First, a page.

I propose to take Questions Nos. 111 to 113, inclusive, together.
Brexit is a priority issue for this Government, and the Taoiseach, my cabinet colleagues and I take every opportunity to engage with EU partners and the UK to advance Ireland’s priorities.
I remain in ongoing contact with my UK counterparts. I met with David Lidington in Dublin on 28 February, and again during my visit to London on 6 March, and since then by phone. I spoke with Michel Barnier over the weekend, during his visit to Dublin.
There have been an intensive series of meeting between the EU and the UK over the past few weeks, including between the British Attorney General, Geoffrey Cox, the UK Brexit Secretary, Stephen Barclay, and the EU Chief Brexit Negotiator Michel Barnier, most recently on 6 March.
On 11 May Prime Minister May and President Juncker agreed a package of measures comprising of an “Instrument relating to the Agreement on the withdrawal of the United Kingdom of Great Britain and Northern Ireland from the European Union and the European Atomic Energy Community” and a “Joint Statement supplementing the Political Declaration setting out the framework for the future relationship between the European Union and the United Kingdom of Great Britain and Northern Ireland.” There was constant contact between our team and the Commission's team over the last number of days as these documents were being developed. The Taoiseach also spoke by phone with President Juncker before the package was agreed with Prime Minister May.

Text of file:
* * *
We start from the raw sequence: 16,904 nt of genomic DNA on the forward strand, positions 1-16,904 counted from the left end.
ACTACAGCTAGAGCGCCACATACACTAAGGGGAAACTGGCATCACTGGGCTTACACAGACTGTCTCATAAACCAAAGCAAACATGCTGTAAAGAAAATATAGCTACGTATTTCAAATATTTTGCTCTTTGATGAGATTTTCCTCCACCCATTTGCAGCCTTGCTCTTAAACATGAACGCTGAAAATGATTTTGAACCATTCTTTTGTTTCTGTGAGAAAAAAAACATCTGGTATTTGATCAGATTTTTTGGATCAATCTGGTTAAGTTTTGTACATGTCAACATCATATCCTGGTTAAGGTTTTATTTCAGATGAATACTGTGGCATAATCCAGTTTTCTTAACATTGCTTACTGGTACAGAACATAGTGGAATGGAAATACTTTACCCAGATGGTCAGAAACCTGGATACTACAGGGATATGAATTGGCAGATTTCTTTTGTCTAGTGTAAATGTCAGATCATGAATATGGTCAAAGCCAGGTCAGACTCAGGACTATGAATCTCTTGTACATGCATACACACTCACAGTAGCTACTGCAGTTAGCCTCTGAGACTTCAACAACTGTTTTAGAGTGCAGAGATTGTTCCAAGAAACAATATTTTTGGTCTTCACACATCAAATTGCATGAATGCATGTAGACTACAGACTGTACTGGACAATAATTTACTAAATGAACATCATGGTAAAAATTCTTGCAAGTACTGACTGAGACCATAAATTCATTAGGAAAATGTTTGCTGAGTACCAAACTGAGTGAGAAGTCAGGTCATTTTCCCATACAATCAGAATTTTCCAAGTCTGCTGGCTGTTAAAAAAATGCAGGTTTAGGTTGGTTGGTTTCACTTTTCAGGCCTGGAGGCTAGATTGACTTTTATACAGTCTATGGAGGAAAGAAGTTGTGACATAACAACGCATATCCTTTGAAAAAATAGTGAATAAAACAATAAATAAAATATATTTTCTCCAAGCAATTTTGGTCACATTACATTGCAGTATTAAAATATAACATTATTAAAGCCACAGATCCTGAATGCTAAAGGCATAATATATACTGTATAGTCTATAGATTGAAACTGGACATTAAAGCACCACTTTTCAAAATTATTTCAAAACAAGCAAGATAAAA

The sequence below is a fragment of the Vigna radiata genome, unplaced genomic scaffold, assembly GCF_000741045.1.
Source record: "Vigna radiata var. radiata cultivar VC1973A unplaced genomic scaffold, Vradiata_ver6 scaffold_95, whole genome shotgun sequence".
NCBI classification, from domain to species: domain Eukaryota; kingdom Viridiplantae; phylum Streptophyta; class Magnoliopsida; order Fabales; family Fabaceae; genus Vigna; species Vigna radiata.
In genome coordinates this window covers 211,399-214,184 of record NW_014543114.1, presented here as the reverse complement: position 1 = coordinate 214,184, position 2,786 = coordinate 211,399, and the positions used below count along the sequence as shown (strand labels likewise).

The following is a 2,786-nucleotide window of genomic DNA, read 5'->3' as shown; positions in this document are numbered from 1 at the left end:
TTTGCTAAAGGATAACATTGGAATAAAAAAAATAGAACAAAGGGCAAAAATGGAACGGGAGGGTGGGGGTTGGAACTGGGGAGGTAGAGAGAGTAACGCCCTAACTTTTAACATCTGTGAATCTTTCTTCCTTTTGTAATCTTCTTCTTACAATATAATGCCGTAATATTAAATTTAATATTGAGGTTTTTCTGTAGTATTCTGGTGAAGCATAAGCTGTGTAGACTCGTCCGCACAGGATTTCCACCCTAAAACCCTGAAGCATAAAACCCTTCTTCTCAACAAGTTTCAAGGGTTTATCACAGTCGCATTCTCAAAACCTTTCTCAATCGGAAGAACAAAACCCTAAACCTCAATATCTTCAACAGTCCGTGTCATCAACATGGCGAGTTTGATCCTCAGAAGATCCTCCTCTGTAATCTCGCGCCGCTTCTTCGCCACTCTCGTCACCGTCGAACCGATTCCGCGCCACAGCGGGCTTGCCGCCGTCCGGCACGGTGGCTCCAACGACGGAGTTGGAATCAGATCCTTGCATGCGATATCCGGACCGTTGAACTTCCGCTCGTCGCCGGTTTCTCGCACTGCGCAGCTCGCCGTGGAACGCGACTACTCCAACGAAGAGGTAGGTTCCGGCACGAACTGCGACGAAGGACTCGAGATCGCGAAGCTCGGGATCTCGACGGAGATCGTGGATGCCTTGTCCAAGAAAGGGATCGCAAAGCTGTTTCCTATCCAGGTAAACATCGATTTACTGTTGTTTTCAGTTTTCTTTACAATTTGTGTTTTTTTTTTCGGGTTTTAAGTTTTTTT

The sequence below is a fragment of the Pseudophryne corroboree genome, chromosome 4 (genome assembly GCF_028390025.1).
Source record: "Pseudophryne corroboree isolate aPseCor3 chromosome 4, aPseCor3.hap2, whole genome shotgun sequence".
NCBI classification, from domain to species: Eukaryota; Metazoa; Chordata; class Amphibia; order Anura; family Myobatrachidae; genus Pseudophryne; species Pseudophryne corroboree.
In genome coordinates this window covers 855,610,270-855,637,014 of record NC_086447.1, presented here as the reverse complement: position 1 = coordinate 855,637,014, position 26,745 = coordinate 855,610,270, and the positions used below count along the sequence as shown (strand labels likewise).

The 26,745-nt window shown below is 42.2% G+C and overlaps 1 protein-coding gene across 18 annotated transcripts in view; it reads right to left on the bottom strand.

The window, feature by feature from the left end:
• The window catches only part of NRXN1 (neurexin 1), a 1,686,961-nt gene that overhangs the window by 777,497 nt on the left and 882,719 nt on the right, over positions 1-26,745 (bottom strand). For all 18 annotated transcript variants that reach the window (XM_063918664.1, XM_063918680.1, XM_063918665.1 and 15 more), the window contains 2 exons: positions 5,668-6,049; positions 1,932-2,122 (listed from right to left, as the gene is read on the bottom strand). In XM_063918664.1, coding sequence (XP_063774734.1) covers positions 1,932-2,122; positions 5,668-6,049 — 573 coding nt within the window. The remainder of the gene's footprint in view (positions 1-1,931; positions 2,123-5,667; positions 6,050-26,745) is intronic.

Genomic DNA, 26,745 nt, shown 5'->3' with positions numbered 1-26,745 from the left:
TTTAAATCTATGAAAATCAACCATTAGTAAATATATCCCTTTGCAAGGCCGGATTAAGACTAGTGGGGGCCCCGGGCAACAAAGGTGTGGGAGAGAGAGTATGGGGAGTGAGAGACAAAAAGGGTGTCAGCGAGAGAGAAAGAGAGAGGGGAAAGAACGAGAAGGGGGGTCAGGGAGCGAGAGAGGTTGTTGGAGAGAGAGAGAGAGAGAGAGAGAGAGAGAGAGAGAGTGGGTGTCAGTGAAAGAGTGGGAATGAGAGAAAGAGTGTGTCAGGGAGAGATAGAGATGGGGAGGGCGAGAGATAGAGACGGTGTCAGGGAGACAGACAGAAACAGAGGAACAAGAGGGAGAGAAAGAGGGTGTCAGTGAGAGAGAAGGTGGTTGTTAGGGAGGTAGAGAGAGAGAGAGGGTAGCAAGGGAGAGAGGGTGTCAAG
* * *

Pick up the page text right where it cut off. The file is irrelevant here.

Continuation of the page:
These documents are complementary to the Withdrawal Agreement and Political Declaration and aim to provide an additional layer of interpretation, clarification and elaboration to the United Kingdom. They provide the legal assurances sought by the UK on the temporary nature of the backstop, as well as additions to the political declaration on the future relationship setting clearly our commitment to finding alternative arrangements to the backstop.
The Government welcomes this agreement, and has backed this package of measures in the interests of securing an overall deal.
We regret the outcome of last night’s vote in the House of Commons and are disappointed that the UK Government has been unable to secure parliament approval of the Withdrawal Agreement.
It is now for the UK to set out what it intends to do next. We will be closely monitoring further developments and votes in Westminster in the coming days. There is still time for sensible solutions.